“Write in scenes,” I advise my novel writing students. But don’t neglect the sequels, either, I should add. Both the outer and the inner life of the character drives a story. When both are in balance, it make a story hard to resist.
Writing Tip for Today: A story with a bunch of events, even very tense or full of conflict events, is just one darned thing after another. A story with little except the character’s inner life (thoughts and feelings) is navel-gazing and claustrophobic. By balancing the scenes with the sequels, the story events unfold in a logical organic way. Each outer event is linked to an inner motivation. A refresher on scene and sequel:
- Goal + Obstacle=Win/Lose. A character’s motivation should be external and objective. (Someone is coming at him with an axe). The book as a whole needs these components, but so does each scene. If the POV character wins, it’s harder to pull the story to the next scene, so mostly let her lose.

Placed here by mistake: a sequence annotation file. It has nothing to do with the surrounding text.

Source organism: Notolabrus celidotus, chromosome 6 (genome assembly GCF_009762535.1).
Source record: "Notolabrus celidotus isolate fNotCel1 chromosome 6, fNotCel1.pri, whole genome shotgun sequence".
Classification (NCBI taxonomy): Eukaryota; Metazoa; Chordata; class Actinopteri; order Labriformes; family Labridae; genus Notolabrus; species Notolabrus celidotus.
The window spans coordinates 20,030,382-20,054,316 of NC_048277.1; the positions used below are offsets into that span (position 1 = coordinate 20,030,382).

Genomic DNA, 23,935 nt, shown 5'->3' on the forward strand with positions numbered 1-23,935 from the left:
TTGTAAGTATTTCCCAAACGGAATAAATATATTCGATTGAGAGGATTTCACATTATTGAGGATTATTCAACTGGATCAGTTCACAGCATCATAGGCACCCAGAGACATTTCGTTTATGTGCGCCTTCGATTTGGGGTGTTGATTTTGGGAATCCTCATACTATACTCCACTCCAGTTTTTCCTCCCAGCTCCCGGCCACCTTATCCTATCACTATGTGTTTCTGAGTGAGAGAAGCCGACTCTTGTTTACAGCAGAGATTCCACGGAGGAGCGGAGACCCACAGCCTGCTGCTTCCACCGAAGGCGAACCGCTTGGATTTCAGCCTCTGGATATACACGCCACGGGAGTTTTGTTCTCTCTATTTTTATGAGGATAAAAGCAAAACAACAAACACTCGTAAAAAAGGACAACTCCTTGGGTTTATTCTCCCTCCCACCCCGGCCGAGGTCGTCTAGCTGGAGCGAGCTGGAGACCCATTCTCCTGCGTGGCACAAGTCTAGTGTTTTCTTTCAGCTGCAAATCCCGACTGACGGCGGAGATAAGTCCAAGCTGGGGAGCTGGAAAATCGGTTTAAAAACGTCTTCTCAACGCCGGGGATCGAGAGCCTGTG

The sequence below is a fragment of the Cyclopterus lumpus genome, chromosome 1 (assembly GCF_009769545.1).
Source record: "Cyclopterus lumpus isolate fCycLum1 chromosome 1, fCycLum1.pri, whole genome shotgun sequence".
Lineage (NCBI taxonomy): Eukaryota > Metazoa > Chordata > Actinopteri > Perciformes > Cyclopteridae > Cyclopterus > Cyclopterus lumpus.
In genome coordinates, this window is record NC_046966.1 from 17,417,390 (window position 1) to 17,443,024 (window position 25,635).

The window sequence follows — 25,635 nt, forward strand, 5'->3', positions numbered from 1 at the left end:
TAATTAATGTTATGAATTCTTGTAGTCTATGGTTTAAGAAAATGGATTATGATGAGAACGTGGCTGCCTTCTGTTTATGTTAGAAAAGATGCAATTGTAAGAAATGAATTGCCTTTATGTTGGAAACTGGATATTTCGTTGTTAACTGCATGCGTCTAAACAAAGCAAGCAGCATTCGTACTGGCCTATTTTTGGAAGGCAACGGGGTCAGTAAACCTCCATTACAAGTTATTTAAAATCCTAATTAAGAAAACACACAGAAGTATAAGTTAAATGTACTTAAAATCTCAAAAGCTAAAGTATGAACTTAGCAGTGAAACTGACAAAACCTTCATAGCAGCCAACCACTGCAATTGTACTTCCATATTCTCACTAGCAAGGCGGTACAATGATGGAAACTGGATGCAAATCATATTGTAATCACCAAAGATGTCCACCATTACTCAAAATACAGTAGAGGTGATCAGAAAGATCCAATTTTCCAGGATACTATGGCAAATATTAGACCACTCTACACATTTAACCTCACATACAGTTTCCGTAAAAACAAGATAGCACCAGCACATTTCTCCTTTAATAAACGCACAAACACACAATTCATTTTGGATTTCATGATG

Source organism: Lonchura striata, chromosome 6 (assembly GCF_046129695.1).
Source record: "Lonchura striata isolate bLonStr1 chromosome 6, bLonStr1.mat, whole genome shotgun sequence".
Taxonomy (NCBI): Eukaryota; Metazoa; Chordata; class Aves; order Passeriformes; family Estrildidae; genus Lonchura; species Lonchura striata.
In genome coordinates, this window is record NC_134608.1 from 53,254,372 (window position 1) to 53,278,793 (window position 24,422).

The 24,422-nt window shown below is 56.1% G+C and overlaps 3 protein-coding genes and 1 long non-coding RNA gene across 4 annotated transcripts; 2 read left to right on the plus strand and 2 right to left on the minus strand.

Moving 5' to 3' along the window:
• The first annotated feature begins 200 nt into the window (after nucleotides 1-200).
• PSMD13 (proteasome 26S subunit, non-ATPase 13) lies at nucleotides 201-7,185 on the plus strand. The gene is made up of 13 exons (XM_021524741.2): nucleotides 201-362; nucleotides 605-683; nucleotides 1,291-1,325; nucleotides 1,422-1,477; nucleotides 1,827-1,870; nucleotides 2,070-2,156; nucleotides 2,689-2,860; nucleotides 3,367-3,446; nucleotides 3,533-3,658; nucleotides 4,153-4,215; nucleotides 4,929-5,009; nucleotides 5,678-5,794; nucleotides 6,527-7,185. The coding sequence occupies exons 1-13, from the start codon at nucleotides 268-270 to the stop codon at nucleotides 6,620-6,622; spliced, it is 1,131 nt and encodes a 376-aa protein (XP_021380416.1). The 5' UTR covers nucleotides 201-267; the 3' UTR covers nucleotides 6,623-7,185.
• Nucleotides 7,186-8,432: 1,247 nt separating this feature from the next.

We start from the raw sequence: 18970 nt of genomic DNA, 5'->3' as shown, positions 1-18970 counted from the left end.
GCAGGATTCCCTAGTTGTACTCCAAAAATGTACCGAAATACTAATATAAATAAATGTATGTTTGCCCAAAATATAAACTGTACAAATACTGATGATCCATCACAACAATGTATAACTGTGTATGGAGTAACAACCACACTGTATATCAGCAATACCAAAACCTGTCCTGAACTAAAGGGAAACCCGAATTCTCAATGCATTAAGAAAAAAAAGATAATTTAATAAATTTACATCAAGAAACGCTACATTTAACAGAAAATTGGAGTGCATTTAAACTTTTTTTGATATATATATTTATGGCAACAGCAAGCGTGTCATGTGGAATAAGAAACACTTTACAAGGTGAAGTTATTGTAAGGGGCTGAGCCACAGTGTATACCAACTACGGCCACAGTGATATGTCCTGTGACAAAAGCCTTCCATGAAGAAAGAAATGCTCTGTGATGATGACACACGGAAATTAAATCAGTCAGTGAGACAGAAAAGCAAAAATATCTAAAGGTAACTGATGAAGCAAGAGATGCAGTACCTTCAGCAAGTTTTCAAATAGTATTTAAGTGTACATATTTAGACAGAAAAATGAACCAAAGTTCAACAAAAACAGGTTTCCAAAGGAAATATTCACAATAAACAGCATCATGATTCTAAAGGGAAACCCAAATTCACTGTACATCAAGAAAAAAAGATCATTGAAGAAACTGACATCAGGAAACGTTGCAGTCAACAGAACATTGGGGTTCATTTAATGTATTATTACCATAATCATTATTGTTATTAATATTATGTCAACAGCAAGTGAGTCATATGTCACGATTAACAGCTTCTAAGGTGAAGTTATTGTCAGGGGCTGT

- Sequel =Reactions. People react to events in a specific order, and reactions are internal and subjective. Feelings, first, then reflexive action or a dilemma and last, an action or speech that reflects the character’s decision to act. This propels the reader into the next scene. In high-paced situations, you might not have time for feelings, but the reflex (knee-jerk) can’t come before the feelings, and the rational action can’t come before the reflex or the feeling.
- Practice on the Big Screen. Next movie you watch, look for these scene/sequel moments. In fiction and in cinema, the divisions between scene and sequel sometimes blur, but you should be able to identify them. Check to see if balance between the inner and outer life of the character exists. Are the main events linked to some strong feeling in the character? Chances are, a successful scene/sequel progression includes this balanced model. Now practice writing this way.